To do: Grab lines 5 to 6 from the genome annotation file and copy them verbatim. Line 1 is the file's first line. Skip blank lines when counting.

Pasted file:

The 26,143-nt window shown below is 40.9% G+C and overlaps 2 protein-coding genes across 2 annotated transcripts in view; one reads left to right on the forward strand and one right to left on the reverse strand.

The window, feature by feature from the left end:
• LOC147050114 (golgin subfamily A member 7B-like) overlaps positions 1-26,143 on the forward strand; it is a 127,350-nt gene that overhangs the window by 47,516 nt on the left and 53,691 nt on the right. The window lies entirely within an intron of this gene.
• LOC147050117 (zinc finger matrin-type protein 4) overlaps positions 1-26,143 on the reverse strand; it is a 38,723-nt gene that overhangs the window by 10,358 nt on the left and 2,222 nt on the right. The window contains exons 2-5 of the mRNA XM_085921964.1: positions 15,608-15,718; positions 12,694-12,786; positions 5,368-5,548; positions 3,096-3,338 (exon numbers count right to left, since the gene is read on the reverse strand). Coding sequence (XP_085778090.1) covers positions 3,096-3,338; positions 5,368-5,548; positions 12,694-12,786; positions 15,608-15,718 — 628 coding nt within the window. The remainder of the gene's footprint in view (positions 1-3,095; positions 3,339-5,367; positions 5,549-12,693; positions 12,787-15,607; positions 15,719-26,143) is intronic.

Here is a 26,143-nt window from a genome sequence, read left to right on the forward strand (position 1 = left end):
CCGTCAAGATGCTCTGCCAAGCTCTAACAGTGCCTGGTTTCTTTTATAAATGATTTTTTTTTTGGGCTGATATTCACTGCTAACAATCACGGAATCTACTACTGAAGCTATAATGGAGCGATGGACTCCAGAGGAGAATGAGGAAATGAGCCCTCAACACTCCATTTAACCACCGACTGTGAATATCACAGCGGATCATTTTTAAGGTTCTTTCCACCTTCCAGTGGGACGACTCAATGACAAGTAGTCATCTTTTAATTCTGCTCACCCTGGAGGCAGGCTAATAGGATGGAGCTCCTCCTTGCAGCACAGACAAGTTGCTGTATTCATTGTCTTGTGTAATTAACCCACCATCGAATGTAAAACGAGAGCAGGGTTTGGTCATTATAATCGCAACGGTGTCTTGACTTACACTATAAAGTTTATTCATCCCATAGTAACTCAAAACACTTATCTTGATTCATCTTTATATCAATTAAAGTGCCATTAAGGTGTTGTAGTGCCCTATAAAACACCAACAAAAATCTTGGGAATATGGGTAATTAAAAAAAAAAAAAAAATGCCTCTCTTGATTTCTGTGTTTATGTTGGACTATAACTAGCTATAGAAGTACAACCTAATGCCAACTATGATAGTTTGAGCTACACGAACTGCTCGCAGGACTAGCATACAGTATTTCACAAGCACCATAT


Here is a 26,143-nt window from a genome sequence, read left to right on the forward strand (position 1 = left end):
CCGTCAAGATGCTCTGCCAAGCTCTAACAGTGCCTGGTTTCTTTTATAAATGATTTTTTTTTTGGGCTGATATTCACTGCTAACAATCACGGAATCTACTACTGAAGCTATAATGGAGCGATGGACTCCAGAGGAGAATGAGGAAATGAGCCCTCAACACTCCATTTAACCACCGACTGTGAATATCACAGCGGATCATTTTTAAGGTTCTTTCCACCTTCCAGTGGGACGACTCAATGACAAGTAGTCATCTTTTAATTCTGCTCACCCTGGAGGCAGGCTAATAGGATGGAGCTCCTCCTTGCAGCACAGACAAGTTGCTGTATTCATTGTCTTGTGTAATTAACCCACCATCGAATGTAAAACGAGAGCAGGGTTTGGTCATTATAATCGCAACGGTGTCTTGACTTACACTATAAAGTTTATTCATCCCATAGTAACTCAAAACACTTATCTTGATTCATCTTTATATCAATTAAAGTGCCATTAAGGTGTTGTAGTGCCCTATAAAACACCAACAAAAATCTTGGGAATATGGGTAATTAAAAAAAAAAAAAAAATGCCTCTCTTGATTTCTGTGTTTATGTTGGACTATAACTAGCTATAGAAGTACAACCTAATGCCAACTATGATAGTTTGAGCTACACGAACTGCTCGCAGGACTAGCATACAGTATTTCACAAGCACCATAT